Recovery - The Other Kind
I've been a mother for roughly five and a half years, and so for roughly five and a half years I've been sure of a few things: that I'd die for my children without question; that the man I chose to be their dad was a very good choice; that my love for them tears at me, burrowing deeper and deeper in unexpected moments; and that the mistakes I make as their mother will outweigh the love, will hang on tighter in their memories.
I know, that last one, right?
We took the kids to a modern art museum yesterday. We told them ad infinitum that they couldn't touch, told them why. We knelt down to their level as we explained.
We walked into the first room and there was a huge thing (forgive my notable lack of art words here) hanging from the ceiling. Huge and white and suspended. Three different layers of jutting materials, with water running straight through the middle. It was impressive. My five year old promptly walked up to it, put her hand on it, and the whole thing started to sway. "Isla, you CAN NOT touch! " I hissed. I think I sighed and rolled my eyes. Her face turned red, tears welled. A museum employee gently ushered her over to a plaque on the wall that detailed the name of the piece, the materials used, the measurements. "Here's some information about the piece," she said to her in a gentle voice.
Minutes later, we were in another room. This one had shiny, gold, woven boxes on the walls and floor, and a table with a pile of sand underneath.
"Miss, you can't touch the sand," said another museum employee, and that broke us. She collapsed into me as we walked out of the room. "I didn't mean to touch, I was just curious about how it felt," she sobbed, quietly. I looked into her eyes. I told her how proud I was of her curiosity. I told her I loved how much she wanted to know about texture, about how I don't really get why a big pile of sand is art anyway. I told her that we needed to go to a different kind of museum soon, one where she could explore like she wants to. I told her I loved her. I wiped her tears on my sleeve. And then I held her hand and we moved on.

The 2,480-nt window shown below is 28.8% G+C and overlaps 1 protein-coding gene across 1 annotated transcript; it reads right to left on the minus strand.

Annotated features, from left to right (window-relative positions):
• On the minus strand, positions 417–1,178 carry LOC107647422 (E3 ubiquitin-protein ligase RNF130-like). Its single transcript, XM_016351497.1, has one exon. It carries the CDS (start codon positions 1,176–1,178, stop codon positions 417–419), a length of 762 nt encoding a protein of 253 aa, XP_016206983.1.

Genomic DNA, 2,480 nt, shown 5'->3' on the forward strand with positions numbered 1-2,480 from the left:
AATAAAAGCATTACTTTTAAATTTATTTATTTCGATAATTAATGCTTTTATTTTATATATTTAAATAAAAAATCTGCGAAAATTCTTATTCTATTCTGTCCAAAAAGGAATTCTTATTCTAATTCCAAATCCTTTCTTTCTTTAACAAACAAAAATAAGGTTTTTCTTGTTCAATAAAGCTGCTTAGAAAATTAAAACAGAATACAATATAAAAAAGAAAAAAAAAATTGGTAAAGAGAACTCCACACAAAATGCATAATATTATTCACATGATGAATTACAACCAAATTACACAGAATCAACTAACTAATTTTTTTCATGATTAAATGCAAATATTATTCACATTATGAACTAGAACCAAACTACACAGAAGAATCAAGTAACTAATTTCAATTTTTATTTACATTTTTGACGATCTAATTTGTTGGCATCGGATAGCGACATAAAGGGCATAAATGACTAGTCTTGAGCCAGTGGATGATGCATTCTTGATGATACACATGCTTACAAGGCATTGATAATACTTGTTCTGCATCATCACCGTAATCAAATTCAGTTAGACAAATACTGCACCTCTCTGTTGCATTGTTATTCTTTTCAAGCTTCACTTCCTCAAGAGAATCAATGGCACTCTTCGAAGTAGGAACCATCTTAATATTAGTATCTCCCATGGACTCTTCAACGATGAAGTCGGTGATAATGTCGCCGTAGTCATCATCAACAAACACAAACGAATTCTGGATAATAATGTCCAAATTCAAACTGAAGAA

I was talking to a friend about this last night. I was talking about the immense guilt and sadness I felt over scolding my child for simply being a child. I was tug-o-warring with the ideas of wanting to bring my kids to places like that, wanting them to understand how to behave in different situations - and not wanting to shame them for being curious little humans. He said something like, "Yeah, but you were just the filter." The expectations of the space were set, and were filtered through me to our children. That calmed my insides and I wasn't sure why. I think something about the image of it - the energy passing through me, getting filtered and dispensed - took some of the pressure off. I was able to think about things with a new angle.
Instead of focusing so singularly on my parenting errors, I'm starting to dance with the idea of our recovery moments - the eye contact, listening, relating, apologizing if necessary - being our defining moments. This dance feels good. When I think about my relationship with my husband, I see, among the happiness, arguments and miscommunication. But the things I feel about my relationship with my husband are the eye contact, the listening, the relating; my head knows that there's been hard, but the hard is overridden by the love, respect, and knowing that comes when we recover well.
At the end of our time inside the museum, we went outside to explore. We found mirrors that reflected the four of us, over and over again, together. We climbed rusty stairs and spied on an imaginary Airstream inhabitant (we were at a modern art museum, don't forget). As we walked the pathways back to the car, followed the giant yellow arrows, I stopped. I grabbed my girl's hand and leaned over to reach her ear. "I know some of that was hard. You okay?" She looked up at me perplexed. "Yeah," she said. "I'm fine. I'm always fine."
She beamed at me, skipped ahead, shouting a song.